Next Media Stars: Walton and Whiffen’s Young Lions nod
The pair from Media Experts won the Globe and Mail Young Lions honour for their YMCA community-building plan that focuses on face-to-face interaction.
Each year, MiC and sister publication strategy reach out to the media community to round up the best and brightest young media minds for its Next Media Stars award. This is the second part of the feature, with profiles of two of the three final media stars. Later in the fall, an overall winner will be selected and announced by the strategy Media Agency of the Year jury.
Today, Valerie Whiffen and Chris Walton from Media Experts talk about their award-winning campaign for the YMCA.
The mandate handed down to participants at this year’s Globe and Mail Young Lions competition was to establish the YMCA’s status as a community-building, relevant social good organization and raise awareness of its advocacy efforts and programs, as well as its authority in the youth health and wellness sector. The victory went to media planner Valerie Whiffen and senior broadcast negotiator Chris Walton from Media Experts, who went on to compete against teams from around the world in Cannes.
Walton and Whiffen chose to focus on face-to-face interaction, getting people to step away from the computer and communicate – and create communities – in person.
Their first idea was to distribute 10,000 complimentary YMCA visit passes, with which people could see a new aspect of their community and the scope of the YMCA’s programs. The hook was that after people visited they had to forward the pass on to a stranger, as well as enter their details on a website, which would be added to the YMCA database.
“The idea is that consumers would be able to pass the card on to the next person and we would be able to track the pass backs, like an old chain letter,” says Whiffen. “It gets people who live in the same community together and gets the YMCA back to the grassroots level that it was founded on. It would also give us information on where the YMCA’s core demographic is located.”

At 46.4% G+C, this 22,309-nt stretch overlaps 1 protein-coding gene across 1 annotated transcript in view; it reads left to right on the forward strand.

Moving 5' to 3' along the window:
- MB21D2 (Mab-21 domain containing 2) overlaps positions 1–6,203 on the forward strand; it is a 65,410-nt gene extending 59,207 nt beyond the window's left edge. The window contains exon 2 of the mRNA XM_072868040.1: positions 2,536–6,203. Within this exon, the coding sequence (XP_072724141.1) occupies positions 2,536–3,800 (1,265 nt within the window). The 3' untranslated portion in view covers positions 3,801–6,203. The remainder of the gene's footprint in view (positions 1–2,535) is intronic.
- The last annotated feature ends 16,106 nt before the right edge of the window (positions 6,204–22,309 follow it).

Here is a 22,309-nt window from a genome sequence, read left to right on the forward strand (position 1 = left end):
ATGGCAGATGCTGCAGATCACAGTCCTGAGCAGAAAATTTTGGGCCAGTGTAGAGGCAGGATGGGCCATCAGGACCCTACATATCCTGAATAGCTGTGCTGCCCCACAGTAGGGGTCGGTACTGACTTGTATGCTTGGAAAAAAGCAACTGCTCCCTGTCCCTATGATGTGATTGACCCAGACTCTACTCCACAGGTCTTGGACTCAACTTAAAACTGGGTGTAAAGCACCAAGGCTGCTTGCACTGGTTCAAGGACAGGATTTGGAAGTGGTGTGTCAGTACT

A few apps were also built into the plan, including one called Activate that uses GPS to identify the nearest volunteering opportunities in the city. The app also promotes healthy living, giving points to users every time they visit the gym that count towards discounts or special offers.
“The relevance of the YMCA is not just about the community aspect, but also about the services they provide,” says Whiffen. “Everything we did needed to link people to other people, to ensure there is a conversation happening – that they are talking about the YMCA as well as actually going to the locations. We brought the human aspect into every element.”
The Media Experts team also found a cost-effective way to leverage the Olympics in their presentation, proposing an app that allows users to vote for their favourite athletes during the Games and then find the nearest YMCA to start training.
“I think we were really able to identify the key emerging trends and applications. We also didn’t want to be everything to everyone – we didn’t try to do all media.” says Whiffen, who started with Media Experts two years ago, working primarily on the WestJet and Workopolis accounts, after earning a Bachelor of Design from York University.
Walton, who joined Media Experts last year, works with WestJet, Virgin Mobile and BMW. He studied advertising at St. Clair College, and worked at Mindshare for four years prior to his current role.
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